Common Insurance Blunders

With billions of people on the planet, all with their own thoughts and ideas, it is not uncommon to find that the advice passed to you from “those in the know” can actually be some of the worst suggestions you can receive. This can certainly be seen in some of the most terrible, and common, insurance advice seemingly passed down from knowledgeable people.

Common insurance blunders often deal with protecting the insurance policy or with saving money on purchasing insurance. Many abysmal pieces of advice regarding insurance have been passed on from generation to generation and laterally across peers of the same age group and all of them have led many to wish they had not listened to their amateur insurance expert next door.

One of the most common horrible pieces of advice that many people receive concerning insurance is that they should base their home insurance policy on the real estate value of the home. Not only is this one of the most repeated bad pieces of insurance advice, it is also one of the most divulged or enacted terrible tips.

Protect Your Home

The thinking or rational for this faulty tip sounds logical, the main idea being that one should insure their home for the same cost it would take to rebuild it. But what does not get told is that basing one’s homeowners insurance on the real estate value of the home will typically lead to different costs should the home ever actually need to be completely rebuilt.

That is because the real estate value of the home is typically lower than the construction costs it would take to completely restore or rebuild the home. For this reason, the better piece of advice for knowing how much to insure a home would be to talk with local construction companies, maybe even the company that build the home in the first place, and consult with them on the price tag it would take to totally rebuild the home and then set the homeowners insurance based on that number and not the real estate value of the home.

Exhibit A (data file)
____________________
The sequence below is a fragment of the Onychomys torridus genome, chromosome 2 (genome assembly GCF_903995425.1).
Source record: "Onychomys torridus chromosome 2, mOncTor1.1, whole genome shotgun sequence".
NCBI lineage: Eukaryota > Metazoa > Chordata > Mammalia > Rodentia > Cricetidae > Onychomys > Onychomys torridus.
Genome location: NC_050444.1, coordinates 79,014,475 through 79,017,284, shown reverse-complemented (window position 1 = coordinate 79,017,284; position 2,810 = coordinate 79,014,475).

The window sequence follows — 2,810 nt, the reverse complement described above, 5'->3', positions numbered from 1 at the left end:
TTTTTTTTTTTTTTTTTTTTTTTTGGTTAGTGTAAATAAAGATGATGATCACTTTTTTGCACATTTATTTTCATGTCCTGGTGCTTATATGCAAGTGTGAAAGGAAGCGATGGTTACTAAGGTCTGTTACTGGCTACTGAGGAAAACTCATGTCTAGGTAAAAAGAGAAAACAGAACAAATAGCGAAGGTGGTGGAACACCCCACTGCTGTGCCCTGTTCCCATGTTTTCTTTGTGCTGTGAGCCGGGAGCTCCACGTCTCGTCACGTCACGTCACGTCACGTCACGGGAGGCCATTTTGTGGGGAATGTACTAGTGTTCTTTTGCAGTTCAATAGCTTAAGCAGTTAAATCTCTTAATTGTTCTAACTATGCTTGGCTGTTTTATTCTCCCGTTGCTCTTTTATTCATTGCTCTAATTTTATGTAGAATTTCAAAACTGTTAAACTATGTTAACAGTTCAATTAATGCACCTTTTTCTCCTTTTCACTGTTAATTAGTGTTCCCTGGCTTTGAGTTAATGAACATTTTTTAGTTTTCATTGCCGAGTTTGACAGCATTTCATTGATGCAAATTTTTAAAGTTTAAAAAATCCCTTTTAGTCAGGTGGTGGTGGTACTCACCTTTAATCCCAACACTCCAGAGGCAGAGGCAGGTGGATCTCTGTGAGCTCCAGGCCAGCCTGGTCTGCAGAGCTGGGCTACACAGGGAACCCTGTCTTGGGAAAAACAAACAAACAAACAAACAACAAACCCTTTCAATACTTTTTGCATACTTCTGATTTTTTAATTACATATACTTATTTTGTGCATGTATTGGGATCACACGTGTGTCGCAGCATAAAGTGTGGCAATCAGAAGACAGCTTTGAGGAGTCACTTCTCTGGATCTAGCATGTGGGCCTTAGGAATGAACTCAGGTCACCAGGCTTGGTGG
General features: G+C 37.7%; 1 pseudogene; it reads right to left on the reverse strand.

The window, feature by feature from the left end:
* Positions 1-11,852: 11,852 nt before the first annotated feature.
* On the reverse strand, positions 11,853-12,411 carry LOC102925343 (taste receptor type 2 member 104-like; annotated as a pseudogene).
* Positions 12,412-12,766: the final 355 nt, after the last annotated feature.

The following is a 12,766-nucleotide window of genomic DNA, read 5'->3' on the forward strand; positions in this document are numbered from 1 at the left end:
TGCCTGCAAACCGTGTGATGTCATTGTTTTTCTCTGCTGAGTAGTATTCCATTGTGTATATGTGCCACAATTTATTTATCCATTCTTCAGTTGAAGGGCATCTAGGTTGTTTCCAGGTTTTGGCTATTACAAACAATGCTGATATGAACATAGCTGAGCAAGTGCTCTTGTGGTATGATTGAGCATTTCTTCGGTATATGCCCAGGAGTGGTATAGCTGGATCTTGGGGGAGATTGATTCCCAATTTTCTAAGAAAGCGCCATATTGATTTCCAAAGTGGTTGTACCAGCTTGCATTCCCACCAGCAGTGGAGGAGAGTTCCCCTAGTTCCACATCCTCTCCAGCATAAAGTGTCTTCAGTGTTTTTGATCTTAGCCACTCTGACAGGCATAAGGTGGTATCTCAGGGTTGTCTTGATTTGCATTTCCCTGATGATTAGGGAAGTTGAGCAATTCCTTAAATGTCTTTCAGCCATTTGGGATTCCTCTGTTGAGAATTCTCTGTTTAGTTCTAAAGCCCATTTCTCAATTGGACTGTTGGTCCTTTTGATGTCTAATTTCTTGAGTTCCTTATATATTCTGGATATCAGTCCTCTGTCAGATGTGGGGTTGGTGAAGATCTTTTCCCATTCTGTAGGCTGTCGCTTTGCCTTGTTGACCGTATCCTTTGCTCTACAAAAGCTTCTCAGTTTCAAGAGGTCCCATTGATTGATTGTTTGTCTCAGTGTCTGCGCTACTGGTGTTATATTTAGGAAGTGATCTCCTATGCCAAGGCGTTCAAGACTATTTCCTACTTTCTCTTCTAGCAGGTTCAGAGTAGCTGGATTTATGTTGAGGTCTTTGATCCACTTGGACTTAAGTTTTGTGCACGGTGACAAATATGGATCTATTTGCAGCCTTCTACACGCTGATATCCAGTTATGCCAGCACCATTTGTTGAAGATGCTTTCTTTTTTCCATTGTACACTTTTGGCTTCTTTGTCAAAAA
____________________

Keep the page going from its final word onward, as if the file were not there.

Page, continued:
Lying to Get a Better Rate

Another common but potentially very harmful piece of insurance advice that one should never take is to lie a little on the insurance application to get a better rate. Those with preexisting conditions have traditionally be more prone to this risky piece of advice, but even those with seemingly nothing to hide from the insurance companies have been known to indulge in telling little white lies on their insurance application forms.

This is a terrible piece of advice all around. Not only is lying on an application form considered insurance fraud, which is a felony offense in most instances, it also can limit the effectiveness of the policy because it could prevent beneficiaries from receiving their benefits.

Don’t Hide Your Insurance Plan

Another common but misleading piece of insurance advice that can lead to beneficiaries not receiving the benefits of the insurance policy is the often suggested but foolish advice to have one’s insurance policies locked up in a safety deposit box somewhere. While this may sound like a good idea to some, if one thinks through the possible scenarios, one can see that locking all of the insurance policies into a safety deposit box can be an unstable and perhaps even damaging plan.
As an example, one should think through this scenario. If a person puts, say, their life insurance policy into a safety deposit box than only that person whose name is one the safety deposit box will be able to have access to the box.

This means that beneficiaries to the life insurance policy will have to wait until an executor of the will has been appointed by the state before they can gain access to the safety deposit box and the valuable life insurance policy within. If one still feels that a safety deposit box is the safest place for their insurance policies and other important documents, then they should pre appoint an executor to their will who will be able to legally open the box in the event of the policy holders death, have the safety deposit box co-singed with a spouse or trusted loved one, or simply purchase their own fire safe to be kept in their home or similar location which can house the important documents.

These and other seemingly sound pieces of advice on insurance given out by those who think they know to others can often be misleading and potential dangerous, both legally and financially, to those who accept them. For this reason, those who wish to learn more about how to properly handle their insurance policies should seek the counsel of honest insurance professionals.

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